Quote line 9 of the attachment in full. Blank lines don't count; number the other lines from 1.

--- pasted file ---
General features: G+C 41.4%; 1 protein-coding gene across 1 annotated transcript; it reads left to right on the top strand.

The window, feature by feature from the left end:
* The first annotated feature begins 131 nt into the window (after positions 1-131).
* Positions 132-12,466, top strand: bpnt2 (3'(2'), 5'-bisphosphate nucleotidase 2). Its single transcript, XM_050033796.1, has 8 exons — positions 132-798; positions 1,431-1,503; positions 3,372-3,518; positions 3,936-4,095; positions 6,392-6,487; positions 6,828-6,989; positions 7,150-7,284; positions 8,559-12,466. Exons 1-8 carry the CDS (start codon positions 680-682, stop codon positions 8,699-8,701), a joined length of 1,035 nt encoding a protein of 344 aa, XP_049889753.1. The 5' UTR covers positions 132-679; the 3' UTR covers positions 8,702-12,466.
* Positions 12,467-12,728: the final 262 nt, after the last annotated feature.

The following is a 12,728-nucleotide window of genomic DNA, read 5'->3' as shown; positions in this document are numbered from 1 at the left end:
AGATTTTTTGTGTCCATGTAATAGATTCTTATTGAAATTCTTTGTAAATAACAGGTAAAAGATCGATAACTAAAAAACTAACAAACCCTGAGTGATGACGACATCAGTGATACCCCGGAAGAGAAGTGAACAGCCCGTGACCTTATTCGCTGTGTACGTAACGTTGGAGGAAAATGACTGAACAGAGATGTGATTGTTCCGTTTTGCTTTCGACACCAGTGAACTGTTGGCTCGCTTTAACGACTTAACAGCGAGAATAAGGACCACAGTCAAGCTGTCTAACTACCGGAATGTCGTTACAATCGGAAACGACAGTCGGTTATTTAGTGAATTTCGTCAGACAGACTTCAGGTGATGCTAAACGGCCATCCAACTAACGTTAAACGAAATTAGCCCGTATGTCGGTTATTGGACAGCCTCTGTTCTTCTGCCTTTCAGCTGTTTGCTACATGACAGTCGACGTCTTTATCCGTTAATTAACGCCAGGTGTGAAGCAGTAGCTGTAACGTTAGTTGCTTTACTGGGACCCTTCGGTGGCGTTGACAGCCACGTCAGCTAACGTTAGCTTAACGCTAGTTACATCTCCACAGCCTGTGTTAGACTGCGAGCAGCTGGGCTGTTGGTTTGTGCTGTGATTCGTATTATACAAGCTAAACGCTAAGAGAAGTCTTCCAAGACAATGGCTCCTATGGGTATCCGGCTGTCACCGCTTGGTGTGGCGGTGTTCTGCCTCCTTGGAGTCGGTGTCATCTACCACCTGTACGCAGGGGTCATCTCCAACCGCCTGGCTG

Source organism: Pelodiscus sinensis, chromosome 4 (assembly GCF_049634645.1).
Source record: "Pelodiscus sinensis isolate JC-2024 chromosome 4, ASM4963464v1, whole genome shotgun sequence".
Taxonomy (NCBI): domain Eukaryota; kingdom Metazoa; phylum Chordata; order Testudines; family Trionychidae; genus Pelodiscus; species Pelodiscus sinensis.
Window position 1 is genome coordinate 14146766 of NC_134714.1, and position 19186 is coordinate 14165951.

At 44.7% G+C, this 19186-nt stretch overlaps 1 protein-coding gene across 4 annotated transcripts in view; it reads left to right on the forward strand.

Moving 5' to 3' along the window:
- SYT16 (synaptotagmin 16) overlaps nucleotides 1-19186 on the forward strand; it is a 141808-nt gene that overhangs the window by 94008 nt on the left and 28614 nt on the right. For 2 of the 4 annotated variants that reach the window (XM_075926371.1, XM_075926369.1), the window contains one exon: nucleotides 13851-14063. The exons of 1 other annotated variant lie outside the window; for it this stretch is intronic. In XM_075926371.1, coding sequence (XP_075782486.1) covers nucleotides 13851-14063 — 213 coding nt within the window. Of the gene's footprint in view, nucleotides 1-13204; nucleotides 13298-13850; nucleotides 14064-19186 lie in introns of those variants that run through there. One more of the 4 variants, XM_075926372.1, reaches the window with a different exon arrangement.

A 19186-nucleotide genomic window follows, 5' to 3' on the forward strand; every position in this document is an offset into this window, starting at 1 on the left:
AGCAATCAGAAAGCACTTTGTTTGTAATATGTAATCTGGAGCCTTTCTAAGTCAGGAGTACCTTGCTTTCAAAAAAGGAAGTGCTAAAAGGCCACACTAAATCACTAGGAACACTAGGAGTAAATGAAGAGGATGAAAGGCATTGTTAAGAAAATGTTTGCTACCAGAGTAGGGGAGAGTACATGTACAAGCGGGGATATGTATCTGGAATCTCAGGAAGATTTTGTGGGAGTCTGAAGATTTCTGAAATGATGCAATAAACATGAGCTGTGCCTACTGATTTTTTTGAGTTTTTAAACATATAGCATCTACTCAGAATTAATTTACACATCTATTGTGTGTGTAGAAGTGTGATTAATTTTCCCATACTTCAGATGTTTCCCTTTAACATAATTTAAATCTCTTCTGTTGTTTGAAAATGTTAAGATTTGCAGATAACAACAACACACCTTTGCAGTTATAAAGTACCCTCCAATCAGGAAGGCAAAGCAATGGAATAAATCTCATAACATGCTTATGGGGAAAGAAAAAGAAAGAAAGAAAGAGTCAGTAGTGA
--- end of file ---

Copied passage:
Source record: "Pelodiscus sinensis isolate JC-2024 chromosome 4, ASM4963464v1, whole genome shotgun sequence".